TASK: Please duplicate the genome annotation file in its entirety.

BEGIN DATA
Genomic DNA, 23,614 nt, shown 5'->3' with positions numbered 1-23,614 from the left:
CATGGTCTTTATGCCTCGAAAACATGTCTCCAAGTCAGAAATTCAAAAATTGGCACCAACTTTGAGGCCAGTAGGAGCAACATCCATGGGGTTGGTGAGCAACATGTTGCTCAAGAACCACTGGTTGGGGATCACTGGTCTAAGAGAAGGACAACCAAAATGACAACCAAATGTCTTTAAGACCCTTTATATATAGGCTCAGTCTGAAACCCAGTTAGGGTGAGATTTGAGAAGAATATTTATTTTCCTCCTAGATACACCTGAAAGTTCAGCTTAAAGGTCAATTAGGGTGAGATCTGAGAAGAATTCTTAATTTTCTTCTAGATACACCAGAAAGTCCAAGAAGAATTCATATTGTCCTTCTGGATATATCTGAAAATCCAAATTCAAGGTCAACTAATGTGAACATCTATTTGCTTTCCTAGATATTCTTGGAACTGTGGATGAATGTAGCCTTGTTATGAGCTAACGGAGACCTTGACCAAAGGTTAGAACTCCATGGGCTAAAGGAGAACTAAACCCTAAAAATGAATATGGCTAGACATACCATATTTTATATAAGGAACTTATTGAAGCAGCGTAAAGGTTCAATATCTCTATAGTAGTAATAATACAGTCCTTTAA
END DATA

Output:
Genomic DNA, 23,614 nt, shown 5'->3' with positions numbered 1-23,614 from the left:
CATGGTCTTTATGCCTCGAAAACATGTCTCCAAGTCAGAAATTCAAAAATTGGCACCAACTTTGAGGCCAGTAGGAGCAACATCCATGGGGTTGGTGAGCAACATGTTGCTCAAGAACCACTGGTTGGGGATCACTGGTCTAAGAGAAGGACAACCAAAATGACAACCAAATGTCTTTAAGACCCTTTATATATAGGCTCAGTCTGAAACCCAGTTAGGGTGAGATTTGAGAAGAATATTTATTTTCCTCCTAGATACACCTGAAAGTTCAGCTTAAAGGTCAATTAGGGTGAGATCTGAGAAGAATTCTTAATTTTCTTCTAGATACACCAGAAAGTCCAAGAAGAATTCATATTGTCCTTCTGGATATATCTGAAAATCCAAATTCAAGGTCAACTAATGTGAACATCTATTTGCTTTCCTAGATATTCTTGGAACTGTGGATGAATGTAGCCTTGTTATGAGCTAACGGAGACCTTGACCAAAGGTTAGAACTCCATGGGCTAAAGGAGAACTAAACCCTAAAAATGAATATGGCTAGACATACCATATTTTATATAAGGAACTTATTGAAGCAGCGTAAAGGTTCAATATCTCTATAGTAGTAATAATACAGTCCTTTAA